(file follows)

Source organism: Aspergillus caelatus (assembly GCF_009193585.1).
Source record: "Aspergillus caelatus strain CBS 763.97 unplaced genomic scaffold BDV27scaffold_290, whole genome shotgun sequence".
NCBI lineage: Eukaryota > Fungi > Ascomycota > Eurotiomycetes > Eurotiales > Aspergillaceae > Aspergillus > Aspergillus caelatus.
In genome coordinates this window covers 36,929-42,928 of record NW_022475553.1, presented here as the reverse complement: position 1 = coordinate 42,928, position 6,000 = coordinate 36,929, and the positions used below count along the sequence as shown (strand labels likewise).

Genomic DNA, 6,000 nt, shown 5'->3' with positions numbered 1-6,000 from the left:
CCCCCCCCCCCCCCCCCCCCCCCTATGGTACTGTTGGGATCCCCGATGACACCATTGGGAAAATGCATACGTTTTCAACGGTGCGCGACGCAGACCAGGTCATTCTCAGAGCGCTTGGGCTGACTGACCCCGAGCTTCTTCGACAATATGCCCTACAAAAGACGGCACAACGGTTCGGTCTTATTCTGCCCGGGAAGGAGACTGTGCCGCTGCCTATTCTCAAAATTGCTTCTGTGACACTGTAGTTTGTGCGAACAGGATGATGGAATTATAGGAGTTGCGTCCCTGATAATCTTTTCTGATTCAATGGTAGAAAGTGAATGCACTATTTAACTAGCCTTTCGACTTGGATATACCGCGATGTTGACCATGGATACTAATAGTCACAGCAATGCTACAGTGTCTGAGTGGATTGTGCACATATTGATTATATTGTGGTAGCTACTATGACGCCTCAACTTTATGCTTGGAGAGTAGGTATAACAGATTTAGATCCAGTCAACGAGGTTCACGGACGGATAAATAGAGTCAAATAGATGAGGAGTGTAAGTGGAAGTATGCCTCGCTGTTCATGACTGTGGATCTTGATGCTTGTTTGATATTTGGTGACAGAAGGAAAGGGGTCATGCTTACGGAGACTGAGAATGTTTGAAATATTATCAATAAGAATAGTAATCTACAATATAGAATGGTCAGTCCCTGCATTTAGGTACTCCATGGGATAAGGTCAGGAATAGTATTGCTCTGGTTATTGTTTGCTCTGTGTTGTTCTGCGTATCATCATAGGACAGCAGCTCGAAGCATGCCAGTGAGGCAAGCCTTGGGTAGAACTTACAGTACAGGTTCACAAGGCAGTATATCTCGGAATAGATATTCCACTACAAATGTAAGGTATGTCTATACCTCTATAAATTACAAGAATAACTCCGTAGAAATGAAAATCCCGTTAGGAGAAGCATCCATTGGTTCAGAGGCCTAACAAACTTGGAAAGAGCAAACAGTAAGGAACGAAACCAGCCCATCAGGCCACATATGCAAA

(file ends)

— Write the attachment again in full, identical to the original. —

Source organism: Aspergillus caelatus (assembly GCF_009193585.1).
Source record: "Aspergillus caelatus strain CBS 763.97 unplaced genomic scaffold BDV27scaffold_290, whole genome shotgun sequence".
NCBI lineage: Eukaryota > Fungi > Ascomycota > Eurotiomycetes > Eurotiales > Aspergillaceae > Aspergillus > Aspergillus caelatus.
In genome coordinates this window covers 36,929-42,928 of record NW_022475553.1, presented here as the reverse complement: position 1 = coordinate 42,928, position 6,000 = coordinate 36,929, and the positions used below count along the sequence as shown (strand labels likewise).

Genomic DNA, 6,000 nt, shown 5'->3' with positions numbered 1-6,000 from the left:
CCCCCCCCCCCCCCCCCCCCCCCTATGGTACTGTTGGGATCCCCGATGACACCATTGGGAAAATGCATACGTTTTCAACGGTGCGCGACGCAGACCAGGTCATTCTCAGAGCGCTTGGGCTGACTGACCCCGAGCTTCTTCGACAATATGCCCTACAAAAGACGGCACAACGGTTCGGTCTTATTCTGCCCGGGAAGGAGACTGTGCCGCTGCCTATTCTCAAAATTGCTTCTGTGACACTGTAGTTTGTGCGAACAGGATGATGGAATTATAGGAGTTGCGTCCCTGATAATCTTTTCTGATTCAATGGTAGAAAGTGAATGCACTATTTAACTAGCCTTTCGACTTGGATATACCGCGATGTTGACCATGGATACTAATAGTCACAGCAATGCTACAGTGTCTGAGTGGATTGTGCACATATTGATTATATTGTGGTAGCTACTATGACGCCTCAACTTTATGCTTGGAGAGTAGGTATAACAGATTTAGATCCAGTCAACGAGGTTCACGGACGGATAAATAGAGTCAAATAGATGAGGAGTGTAAGTGGAAGTATGCCTCGCTGTTCATGACTGTGGATCTTGATGCTTGTTTGATATTTGGTGACAGAAGGAAAGGGGTCATGCTTACGGAGACTGAGAATGTTTGAAATATTATCAATAAGAATAGTAATCTACAATATAGAATGGTCAGTCCCTGCATTTAGGTACTCCATGGGATAAGGTCAGGAATAGTATTGCTCTGGTTATTGTTTGCTCTGTGTTGTTCTGCGTATCATCATAGGACAGCAGCTCGAAGCATGCCAGTGAGGCAAGCCTTGGGTAGAACTTACAGTACAGGTTCACAAGGCAGTATATCTCGGAATAGATATTCCACTACAAATGTAAGGTATGTCTATACCTCTATAAATTACAAGAATAACTCCGTAGAAATGAAAATCCCGTTAGGAGAAGCATCCATTGGTTCAGAGGCCTAACAAACTTGGAAAGAGCAAACAGTAAGGAACGAAACCAGCCCATCAGGCCACATATGCAAA